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Martin Orford - The Old Road CD (album) cover


Martin Orford



3.83 | 127 ratings

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4 stars It is a great shame that Martin Orford has become almost as famous for the manner of his leaving the world of professional music as he was for his immense contribution to it as a founder member of IQ, certainly one of the most important and creative of the neo-prog bands which exploded out of the UK in the early 1980's. Further, if, as now seems very likely, this is Orford's swansong as a recording artist, then I for one am very sad, because this is, as would be expected, a very accomplished production.

To create this album, Orford invited a host of stars, most notably John Wetton, his old bandmate Mike Holmes, John Mitchell, and Nick D'Virgilio. That they all accepted bears testament to the lure of working with a maestro, because that is certainly what this great man is.

Opener, Grand Designs, weighs in at almost ten minutes, and is instantly recognisable as the type of track that would have sat very nicely indeed on an IQ album. Not only do Orford's keys shine (you would expect them to), but he also proves himself to be a very adept guitar player as well, delivering a lush and proud solo. Bombastic, and recognisably neo, this is a great start.

The pace continues on the marvellous instrumental Power & Speed, which delivers what it says on the tin, really. It moves along at a cracking pace, and is thoroughly enjoyable throughout.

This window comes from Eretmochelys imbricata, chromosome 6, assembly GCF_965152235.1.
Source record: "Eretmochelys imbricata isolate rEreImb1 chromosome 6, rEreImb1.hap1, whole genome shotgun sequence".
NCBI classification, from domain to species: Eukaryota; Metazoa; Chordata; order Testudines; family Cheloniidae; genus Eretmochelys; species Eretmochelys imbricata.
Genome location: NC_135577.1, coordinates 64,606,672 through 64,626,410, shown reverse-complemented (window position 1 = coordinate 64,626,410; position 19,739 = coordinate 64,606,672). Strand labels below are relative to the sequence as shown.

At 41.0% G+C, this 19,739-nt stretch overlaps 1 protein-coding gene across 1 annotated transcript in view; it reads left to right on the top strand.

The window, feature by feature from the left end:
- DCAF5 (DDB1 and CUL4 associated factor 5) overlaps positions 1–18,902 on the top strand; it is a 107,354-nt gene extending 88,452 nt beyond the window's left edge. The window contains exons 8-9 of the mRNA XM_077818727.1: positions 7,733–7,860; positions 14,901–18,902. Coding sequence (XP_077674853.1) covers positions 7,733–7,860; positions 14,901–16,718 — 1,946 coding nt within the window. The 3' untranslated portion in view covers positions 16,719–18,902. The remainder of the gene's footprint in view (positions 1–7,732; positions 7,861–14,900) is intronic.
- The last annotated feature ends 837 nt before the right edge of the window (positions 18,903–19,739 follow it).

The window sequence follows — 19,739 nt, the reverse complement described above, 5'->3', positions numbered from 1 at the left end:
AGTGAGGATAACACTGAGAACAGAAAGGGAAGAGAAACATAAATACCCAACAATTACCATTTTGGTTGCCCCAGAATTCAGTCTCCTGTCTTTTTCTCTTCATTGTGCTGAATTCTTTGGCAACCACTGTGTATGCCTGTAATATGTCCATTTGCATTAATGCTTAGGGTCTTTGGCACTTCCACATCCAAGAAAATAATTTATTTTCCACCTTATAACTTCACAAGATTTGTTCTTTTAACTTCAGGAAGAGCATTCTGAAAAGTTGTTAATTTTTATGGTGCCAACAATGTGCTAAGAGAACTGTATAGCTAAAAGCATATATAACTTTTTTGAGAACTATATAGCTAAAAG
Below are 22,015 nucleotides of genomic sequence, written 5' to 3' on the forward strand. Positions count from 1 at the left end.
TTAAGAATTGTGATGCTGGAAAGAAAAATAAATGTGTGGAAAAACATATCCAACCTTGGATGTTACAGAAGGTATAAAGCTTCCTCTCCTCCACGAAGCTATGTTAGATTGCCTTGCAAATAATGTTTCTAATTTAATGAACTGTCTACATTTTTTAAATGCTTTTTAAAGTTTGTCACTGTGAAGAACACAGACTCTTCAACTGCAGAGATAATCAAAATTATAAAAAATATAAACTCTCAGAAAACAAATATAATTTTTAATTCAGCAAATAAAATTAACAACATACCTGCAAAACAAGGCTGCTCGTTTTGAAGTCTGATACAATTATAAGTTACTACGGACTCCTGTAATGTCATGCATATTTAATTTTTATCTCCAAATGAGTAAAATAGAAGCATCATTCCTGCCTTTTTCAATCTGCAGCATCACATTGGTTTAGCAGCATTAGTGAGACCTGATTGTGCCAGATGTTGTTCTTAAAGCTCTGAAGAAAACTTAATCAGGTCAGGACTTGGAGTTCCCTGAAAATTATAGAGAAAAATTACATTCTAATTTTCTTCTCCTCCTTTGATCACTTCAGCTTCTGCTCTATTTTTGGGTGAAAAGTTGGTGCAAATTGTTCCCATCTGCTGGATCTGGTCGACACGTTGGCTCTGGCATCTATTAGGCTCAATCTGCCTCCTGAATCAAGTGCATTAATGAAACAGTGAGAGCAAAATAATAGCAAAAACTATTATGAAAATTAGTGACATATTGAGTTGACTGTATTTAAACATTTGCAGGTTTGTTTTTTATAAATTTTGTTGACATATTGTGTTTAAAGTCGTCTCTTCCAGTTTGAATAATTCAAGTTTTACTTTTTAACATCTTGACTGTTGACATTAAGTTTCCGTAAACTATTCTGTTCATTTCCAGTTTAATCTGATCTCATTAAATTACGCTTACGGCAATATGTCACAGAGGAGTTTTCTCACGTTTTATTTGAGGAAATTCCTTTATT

I just love the following track, Ray Of Hope, which strikes me as being completely out of kilter with the mood Orford must have been in when this album was recorded, what with financial worries and all else. The pastoral soundscape is lush, and the vocals by David Longden are a joy to behold, and a clear highlight of this album. It is one of those tracks which takes you to another level, and has become one of my favourites of the decade.

Wetton makes his first appearance on Take It To The Sun. Here, I suppose, I should provide prospective purchasers of this album reading this review with a warning. If you dislike or hate Asia, then you will find nothing to please you here. This is a track extremely reminiscent of the work produced by Wetton on Omega and Phoenix. I like it a great deal. It is extremely commercial, it is extremely well performed, and is a joy. Much like the day job, I suppose, and Orford is a match for Downes on the ivories any day.

Prelude is a gorgeous short piano piece, which highlights the virtuosity of the man, and this takes us nicely into the title track, and the high point of the album. Steve Thorne shines on acoustic guitar and Colm Murphy on fiddle, and it is a testament to the songwriting skills of Orford that he allows space for his guests to be heard in the midst of a keyboard led song. This is one of those songs which I have always enjoyed. An intelligent, and extremely melancholic lyrically, paeon to an England that is virtually gone, certainly in the eyes of those who run the country, and we are all the poorer for it. Orford sings extremely well, and this is simply a fantastic piece of music that should be essential, in my opinion, for all lovers of prog rock, and is another piece of music that puts pay to the fiction that there is nothing original in neo-prog. Yes, there are shades of mid period Genesis stamped all over it, but it is never anything less than a marvellous Orford composition, and, again, would have sat very nicely on either Dark Matter or Frequency by his old band.